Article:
Check this video,
It seems that the man says "for Performative verbs, if we are doing something & at the same time we are saying it, then we don't need to use present continuous tense". I am not sure I get it right.
For example, When I say "I promise to do my homework", I am making the promise at the time of saying
But "promise" is not a stative verb, so we can say "He is promising to do his homework"
Some sites say these are Performative verbs: accept, acknowledge, advise, apologise, assume, deny, guarantee, hope, inform, predict, promise, recommend, suggest, suppose, warn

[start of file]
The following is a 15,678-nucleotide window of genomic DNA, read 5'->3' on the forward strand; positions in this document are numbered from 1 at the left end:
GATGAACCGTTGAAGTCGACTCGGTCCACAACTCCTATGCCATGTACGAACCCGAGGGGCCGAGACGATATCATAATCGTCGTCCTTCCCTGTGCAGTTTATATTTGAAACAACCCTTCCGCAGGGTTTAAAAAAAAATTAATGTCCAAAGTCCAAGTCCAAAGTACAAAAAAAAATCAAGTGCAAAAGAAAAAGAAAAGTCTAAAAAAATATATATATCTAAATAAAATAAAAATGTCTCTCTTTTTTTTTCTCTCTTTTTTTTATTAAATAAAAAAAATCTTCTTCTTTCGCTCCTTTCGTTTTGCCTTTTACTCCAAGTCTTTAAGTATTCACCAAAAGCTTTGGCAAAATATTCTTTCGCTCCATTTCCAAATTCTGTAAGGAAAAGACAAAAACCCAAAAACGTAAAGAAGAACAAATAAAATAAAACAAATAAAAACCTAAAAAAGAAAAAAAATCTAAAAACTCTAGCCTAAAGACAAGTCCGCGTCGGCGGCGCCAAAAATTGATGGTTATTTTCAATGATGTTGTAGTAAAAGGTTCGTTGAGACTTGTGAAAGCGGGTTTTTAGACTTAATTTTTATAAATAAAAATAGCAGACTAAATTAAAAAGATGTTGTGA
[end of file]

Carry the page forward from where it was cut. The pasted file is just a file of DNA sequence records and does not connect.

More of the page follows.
This site says:
Performative verbs: when you say a word you do the action the word describes
There is a group of verbs called "performative verbs". When you say these words, you actually do the action of the verb. If I say, "I apologise", by saying "apologise", I make my apology.
Compare this to a word like "run". If I say, "I run in the morning", then "run" just represents an action. Actually running is a different action. I cannot run just by saying "run".
But what if I was running & saying "I run" at the same time?
My question is that:
Can "Performative principle" be applied to other verbs such as "run or eat"?
Can the utterance "I run" be grammatical if I am running & at the same time saying it?